Five years ago, I was introduced to the concept of good and bad stress, or eustress and distress. This transformed my outlook on stress.
As a busy mom and entrepreneur, I’m well aware of the negative consequences of stress. At one point, I was so overwhelmed that I thought it was completely normal to remain in a constant state of distress just to get through the day.
Once my health took a turn for the worse, I quickly realized I needed more than the daily meditating and yoga sessions. And vigorous exercise and deep breathing activities weren’t quite enough, either. It was time to get to get to the root of some issues, relinquish control of the things I couldn’t control, and give my body a break. If not, my health would continue to plummet.
I’m not suggesting those activities won’t work for you. In fact, they may be worth a shot. It was just necessary for me to try a different approach since the underlying issues causing stress were severe.
Here are some simple tactics I used to get my stress level under control:
1. Sip Tea
I’m an avid tea drinker, so it’s nice to know each time I sit down with a cup, the stress levels are plummeting. Not only is it soothing to your throat and your body, but it also calms your mood.
It’s not all just in your head. A study conducted by researchers at University College London (UCL) revealed drinking black tea decreases the level of the stress hormone cortisol in the bloodstream following a stressful event.
Professor Andrew Steptoe, UCL Department of Epidemiology and Public Health, added:
“Although it does not appear to reduce the actual levels of stress we experience, tea does seem to have a greater effect in bringing stress hormone levels back to normal. This has important health implications, because slow recovery following acute stress has been associated with a greater risk of chronic illnesses such as coronary heart disease.”
2. Dig Deep to Alter Your Perception
The mind is one of the most powerful components of the body. It dictates how we perceive things going on around us and how we react to situations. As the famous Chinese proverb says:
“Be careful of your thoughts, for your thoughts become your words. Be careful of your words, for your words become your actions. Be careful of your actions, for your actions become your habits. Be careful of your habits, for your habits become your character. Be careful of your character, for your character becomes your destiny.”
What does any of this have to do with stress? If your mind is always in a state of panic, your actions will follow suit and you’ll constantly be stressed out. But if you start by suppressing negative thoughts and replacing them with positive ones, the outcome will be more positive. Sounds about right, but not quite.
Psychology Today took a closer look at the power of positive self-affirmations, based on the results of several research studies, and found it’s only useful when coupled with a comprehensive program of self-growth to get to the root of the self-esteem issues, accept unpleasant thoughts, and attempt to turn a new leaf by engaging in positive behaviors.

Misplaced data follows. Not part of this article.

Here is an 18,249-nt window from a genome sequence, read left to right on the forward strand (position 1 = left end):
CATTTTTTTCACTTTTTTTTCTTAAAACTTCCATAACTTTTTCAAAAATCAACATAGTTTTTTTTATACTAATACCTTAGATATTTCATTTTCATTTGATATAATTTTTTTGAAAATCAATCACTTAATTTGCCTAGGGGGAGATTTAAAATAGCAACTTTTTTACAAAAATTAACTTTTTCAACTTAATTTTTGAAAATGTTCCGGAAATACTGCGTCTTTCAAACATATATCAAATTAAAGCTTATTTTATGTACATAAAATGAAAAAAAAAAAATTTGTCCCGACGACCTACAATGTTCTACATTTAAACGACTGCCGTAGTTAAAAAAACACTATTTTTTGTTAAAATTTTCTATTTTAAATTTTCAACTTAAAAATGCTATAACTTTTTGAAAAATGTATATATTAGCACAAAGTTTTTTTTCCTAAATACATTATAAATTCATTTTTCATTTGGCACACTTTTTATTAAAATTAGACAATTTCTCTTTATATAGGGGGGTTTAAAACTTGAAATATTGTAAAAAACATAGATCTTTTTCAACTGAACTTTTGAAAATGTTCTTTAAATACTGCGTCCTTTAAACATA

Initially, I couldn’t understand why it was necessary to deal with the thoughts head-on instead of trying to eradicate them. Then I thought of what happens to an open wound covered by a bandage when it’s accidentally exposed. Simply put, it will be prone to irritation and the outcome can be even worse. The same goes for your negative thoughts; if you don’t determine the source, they will come back to haunt you at the worst possible times.
3. Write Away
Your everyday life may be extremely overwhelming, leaving very little idle time. But if you’re under high levels of stress, allocating a small window of time to record your innermost thoughts in a journal could be beneficial.
“Research has shown the tremendous benefits of journal writing on both our physical and mental health. Writing not only relieves stress and improves your mood, but it also boosts your immune system, which helps your body to withstand the effects of further stress.”
Why? Because it’s your outlet to vent without fear of being ridiculed, which sometimes happens when we express what’s going on in our lives to others. In essence, you can let it all hang out while freeing up space in your brain. I often find when I sit and let thoughts about negative circumstances bounce around in my head, I grow even more irritated and snappy. But when I write about it on paper, rip the paper out, and crumple it up, I feel much better.
Even if you’re not having a stressful day, week, or month, you may want to consider keeping a gratitude journal to serve as a constant reminder of all the things you’re thankful for.
In my younger years, I didn’t see the big deal about being sleep-deprived. I’d grab a Red Bull or cup of joe and life would be better until my next nap. But as the years progressed, unhealthy sleeping patterns caught up with me. Every little thing seemed to push me over the edge and I couldn’t comprehend why I was so stressed out. All I knew was that resting for at least eight hours was the key to bringing it down a notch in my life.
The National Institutes of Health took a closer look at why we all need a good night’s sleep in its April 2013 News in Health newsletter. Dr. Michael Twery, a sleep expert at NIH stated:
“Sleep affects almost every tissue in our bodies. It affects growth and stress hormones, our immune system, appetite, breathing, blood pressure, and cardiovascular health.”
So it looks like burning the midnight oil not only causes you to live life on the edge, but it can also cause your health to deteriorate over time.
What tactics have you used to minimize stress in your everyday life?